Again, one may argue that he needed them to form the next government should it come to that. Once again, this speculative opinion is flawed and lacks objectivity.  I say this because just as Mokola suffered under Ntate Thabane’s previous administration (remember the call to shave his head so loads of diamonds could be retrieved from Mokola’s head), but went on to meet Ntate Thabane in exile; today, Mokola is once again calling for government to bring home the currently exiled opposition politicians.

Are all these just to save his job? An emphatic No is the answer. Ever since the time when Mokola was still a member of DC, he has always advocated for the cessation of dividing this nation along partisan politics lines.
He has since then swum against the current and declared the notion that nationalists and those in the congress movement can easily be likened to a mixture of oil and water a fallacy and reckless.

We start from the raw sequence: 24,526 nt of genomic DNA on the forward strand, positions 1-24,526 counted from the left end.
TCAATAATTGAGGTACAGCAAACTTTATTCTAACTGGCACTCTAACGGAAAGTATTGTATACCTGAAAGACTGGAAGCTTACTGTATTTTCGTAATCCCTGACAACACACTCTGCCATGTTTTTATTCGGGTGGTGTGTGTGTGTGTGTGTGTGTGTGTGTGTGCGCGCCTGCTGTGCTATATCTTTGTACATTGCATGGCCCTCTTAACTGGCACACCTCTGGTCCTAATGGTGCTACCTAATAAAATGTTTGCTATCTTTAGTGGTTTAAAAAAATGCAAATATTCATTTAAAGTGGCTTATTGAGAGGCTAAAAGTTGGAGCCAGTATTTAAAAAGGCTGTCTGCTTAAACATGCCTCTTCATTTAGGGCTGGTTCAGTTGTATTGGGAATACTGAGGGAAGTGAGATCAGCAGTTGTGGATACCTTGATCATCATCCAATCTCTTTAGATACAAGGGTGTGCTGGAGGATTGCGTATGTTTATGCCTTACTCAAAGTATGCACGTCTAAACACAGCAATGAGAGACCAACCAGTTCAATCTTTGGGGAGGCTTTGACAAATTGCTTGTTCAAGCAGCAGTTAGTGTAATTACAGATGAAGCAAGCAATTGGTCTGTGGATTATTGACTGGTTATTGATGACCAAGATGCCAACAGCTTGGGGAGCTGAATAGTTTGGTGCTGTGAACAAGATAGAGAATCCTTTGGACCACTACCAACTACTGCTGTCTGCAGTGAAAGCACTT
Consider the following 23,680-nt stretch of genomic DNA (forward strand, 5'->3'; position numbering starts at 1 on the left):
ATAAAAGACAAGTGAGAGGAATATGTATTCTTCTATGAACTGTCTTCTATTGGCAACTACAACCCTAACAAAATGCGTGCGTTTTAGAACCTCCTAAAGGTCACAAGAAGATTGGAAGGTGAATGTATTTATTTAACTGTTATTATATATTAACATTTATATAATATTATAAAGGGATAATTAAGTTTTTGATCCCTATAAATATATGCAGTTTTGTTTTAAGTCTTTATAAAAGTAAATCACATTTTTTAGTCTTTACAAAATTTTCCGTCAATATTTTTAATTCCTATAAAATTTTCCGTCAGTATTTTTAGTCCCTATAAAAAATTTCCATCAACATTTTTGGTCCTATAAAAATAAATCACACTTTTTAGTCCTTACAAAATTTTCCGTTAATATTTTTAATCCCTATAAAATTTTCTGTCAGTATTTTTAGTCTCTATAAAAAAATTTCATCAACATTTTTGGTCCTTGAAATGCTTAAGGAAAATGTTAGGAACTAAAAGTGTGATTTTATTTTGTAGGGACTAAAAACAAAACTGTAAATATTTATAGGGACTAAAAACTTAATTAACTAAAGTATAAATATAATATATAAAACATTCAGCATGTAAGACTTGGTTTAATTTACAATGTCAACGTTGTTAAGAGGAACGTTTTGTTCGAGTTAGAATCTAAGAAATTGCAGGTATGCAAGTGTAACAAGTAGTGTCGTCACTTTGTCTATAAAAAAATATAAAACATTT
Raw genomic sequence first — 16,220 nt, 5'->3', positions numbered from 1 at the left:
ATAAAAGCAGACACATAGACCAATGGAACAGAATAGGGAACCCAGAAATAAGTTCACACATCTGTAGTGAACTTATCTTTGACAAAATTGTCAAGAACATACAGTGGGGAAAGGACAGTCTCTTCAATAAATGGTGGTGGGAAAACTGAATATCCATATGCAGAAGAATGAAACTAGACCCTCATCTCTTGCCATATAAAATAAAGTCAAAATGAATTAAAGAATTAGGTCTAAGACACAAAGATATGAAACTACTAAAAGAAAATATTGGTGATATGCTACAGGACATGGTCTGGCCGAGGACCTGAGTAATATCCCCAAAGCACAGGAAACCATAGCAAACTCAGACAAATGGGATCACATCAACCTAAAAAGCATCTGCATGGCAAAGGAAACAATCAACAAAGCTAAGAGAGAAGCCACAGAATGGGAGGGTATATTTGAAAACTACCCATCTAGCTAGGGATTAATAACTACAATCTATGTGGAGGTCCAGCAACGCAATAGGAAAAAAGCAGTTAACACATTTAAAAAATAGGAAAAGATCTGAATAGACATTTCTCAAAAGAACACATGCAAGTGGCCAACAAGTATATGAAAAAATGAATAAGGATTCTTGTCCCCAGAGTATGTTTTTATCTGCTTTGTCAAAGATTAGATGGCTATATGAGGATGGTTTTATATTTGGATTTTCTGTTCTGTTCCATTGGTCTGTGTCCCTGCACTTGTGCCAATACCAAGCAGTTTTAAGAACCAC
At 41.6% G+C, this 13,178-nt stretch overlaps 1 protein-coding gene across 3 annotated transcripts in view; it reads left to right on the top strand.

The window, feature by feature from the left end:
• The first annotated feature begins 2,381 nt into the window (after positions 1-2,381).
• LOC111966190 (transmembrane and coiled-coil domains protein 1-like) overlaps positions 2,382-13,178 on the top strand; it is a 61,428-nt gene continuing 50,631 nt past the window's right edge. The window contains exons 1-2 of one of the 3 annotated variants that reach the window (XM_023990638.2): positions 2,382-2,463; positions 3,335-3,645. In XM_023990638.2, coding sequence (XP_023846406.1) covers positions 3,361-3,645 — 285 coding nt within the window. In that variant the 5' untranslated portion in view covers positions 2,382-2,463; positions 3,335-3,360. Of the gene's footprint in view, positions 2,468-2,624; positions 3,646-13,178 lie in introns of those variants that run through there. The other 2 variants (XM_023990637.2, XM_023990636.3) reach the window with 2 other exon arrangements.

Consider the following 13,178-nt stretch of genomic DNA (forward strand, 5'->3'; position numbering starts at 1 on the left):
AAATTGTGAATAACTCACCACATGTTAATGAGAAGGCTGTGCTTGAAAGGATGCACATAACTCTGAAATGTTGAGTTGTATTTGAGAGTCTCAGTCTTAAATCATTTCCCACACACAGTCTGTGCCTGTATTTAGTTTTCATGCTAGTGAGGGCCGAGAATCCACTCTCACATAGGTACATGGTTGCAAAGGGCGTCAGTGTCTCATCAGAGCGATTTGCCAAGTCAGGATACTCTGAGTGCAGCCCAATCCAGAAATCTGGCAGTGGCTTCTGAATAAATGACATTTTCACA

So, his message of today resonates well with what he has been saying all along and reverberates right into the future. This further highlights consistency as one of his many likeable virtues, something that cannot easily be associated with a typical politician.

As it usually happens with all of us depending on our training and orientation, Ntate Poloko Khabele has fallen victim of the skewness of analysis towards politics and negating the impact of what is currently going on with the Lesotho economy.
Ntate Monyane Moleleki, being the visionary that he is, has picked the impact on politics and the economy right from the get-go. Lesotho has held three general elections “in one term”.